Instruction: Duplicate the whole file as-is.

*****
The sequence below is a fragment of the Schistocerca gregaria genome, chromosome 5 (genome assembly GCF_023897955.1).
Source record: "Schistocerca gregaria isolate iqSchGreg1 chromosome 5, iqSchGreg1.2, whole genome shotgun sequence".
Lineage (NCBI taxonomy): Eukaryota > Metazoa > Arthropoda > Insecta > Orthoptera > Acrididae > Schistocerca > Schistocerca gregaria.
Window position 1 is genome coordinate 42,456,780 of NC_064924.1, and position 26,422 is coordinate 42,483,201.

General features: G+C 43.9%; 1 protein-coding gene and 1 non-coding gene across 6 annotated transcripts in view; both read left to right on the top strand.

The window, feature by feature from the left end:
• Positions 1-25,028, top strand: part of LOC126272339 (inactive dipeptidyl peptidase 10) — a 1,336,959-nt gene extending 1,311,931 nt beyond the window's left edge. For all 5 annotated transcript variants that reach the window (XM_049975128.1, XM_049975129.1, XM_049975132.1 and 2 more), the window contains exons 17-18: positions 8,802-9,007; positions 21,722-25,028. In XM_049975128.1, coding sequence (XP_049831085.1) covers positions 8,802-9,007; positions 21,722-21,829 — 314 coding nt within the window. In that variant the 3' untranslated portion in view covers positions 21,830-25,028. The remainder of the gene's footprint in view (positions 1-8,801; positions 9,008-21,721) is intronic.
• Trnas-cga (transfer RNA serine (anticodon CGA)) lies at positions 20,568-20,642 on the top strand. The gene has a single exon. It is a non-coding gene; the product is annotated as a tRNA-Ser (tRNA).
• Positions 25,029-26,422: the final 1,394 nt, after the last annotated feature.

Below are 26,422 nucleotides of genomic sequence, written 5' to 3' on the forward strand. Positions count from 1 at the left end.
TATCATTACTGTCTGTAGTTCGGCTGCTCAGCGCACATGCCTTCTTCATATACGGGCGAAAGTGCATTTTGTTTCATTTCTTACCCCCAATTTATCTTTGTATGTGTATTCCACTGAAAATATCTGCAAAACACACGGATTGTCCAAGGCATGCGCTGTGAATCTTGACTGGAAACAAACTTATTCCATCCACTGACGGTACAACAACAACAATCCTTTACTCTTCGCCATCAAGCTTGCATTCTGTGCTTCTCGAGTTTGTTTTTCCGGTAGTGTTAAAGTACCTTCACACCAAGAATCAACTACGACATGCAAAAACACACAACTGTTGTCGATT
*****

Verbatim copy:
The sequence below is a fragment of the Schistocerca gregaria genome, chromosome 5 (genome assembly GCF_023897955.1).
Source record: "Schistocerca gregaria isolate iqSchGreg1 chromosome 5, iqSchGreg1.2, whole genome shotgun sequence".
Lineage (NCBI taxonomy): Eukaryota > Metazoa > Arthropoda > Insecta > Orthoptera > Acrididae > Schistocerca > Schistocerca gregaria.
Window position 1 is genome coordinate 42,456,780 of NC_064924.1, and position 26,422 is coordinate 42,483,201.

General features: G+C 43.9%; 1 protein-coding gene and 1 non-coding gene across 6 annotated transcripts in view; both read left to right on the top strand.

The window, feature by feature from the left end:
• Positions 1-25,028, top strand: part of LOC126272339 (inactive dipeptidyl peptidase 10) — a 1,336,959-nt gene extending 1,311,931 nt beyond the window's left edge. For all 5 annotated transcript variants that reach the window (XM_049975128.1, XM_049975129.1, XM_049975132.1 and 2 more), the window contains exons 17-18: positions 8,802-9,007; positions 21,722-25,028. In XM_049975128.1, coding sequence (XP_049831085.1) covers positions 8,802-9,007; positions 21,722-21,829 — 314 coding nt within the window. In that variant the 3' untranslated portion in view covers positions 21,830-25,028. The remainder of the gene's footprint in view (positions 1-8,801; positions 9,008-21,721) is intronic.
• Trnas-cga (transfer RNA serine (anticodon CGA)) lies at positions 20,568-20,642 on the top strand. The gene has a single exon. It is a non-coding gene; the product is annotated as a tRNA-Ser (tRNA).
• Positions 25,029-26,422: the final 1,394 nt, after the last annotated feature.

Below are 26,422 nucleotides of genomic sequence, written 5' to 3' on the forward strand. Positions count from 1 at the left end.
TATCATTACTGTCTGTAGTTCGGCTGCTCAGCGCACATGCCTTCTTCATATACGGGCGAAAGTGCATTTTGTTTCATTTCTTACCCCCAATTTATCTTTGTATGTGTATTCCACTGAAAATATCTGCAAAACACACGGATTGTCCAAGGCATGCGCTGTGAATCTTGACTGGAAACAAACTTATTCCATCCACTGACGGTACAACAACAACAATCCTTTACTCTTCGCCATCAAGCTTGCATTCTGTGCTTCTCGAGTTTGTTTTTCCGGTAGTGTTAAAGTACCTTCACACCAAGAATCAACTACGACATGCAAAAACACACAACTGTTGTCGATT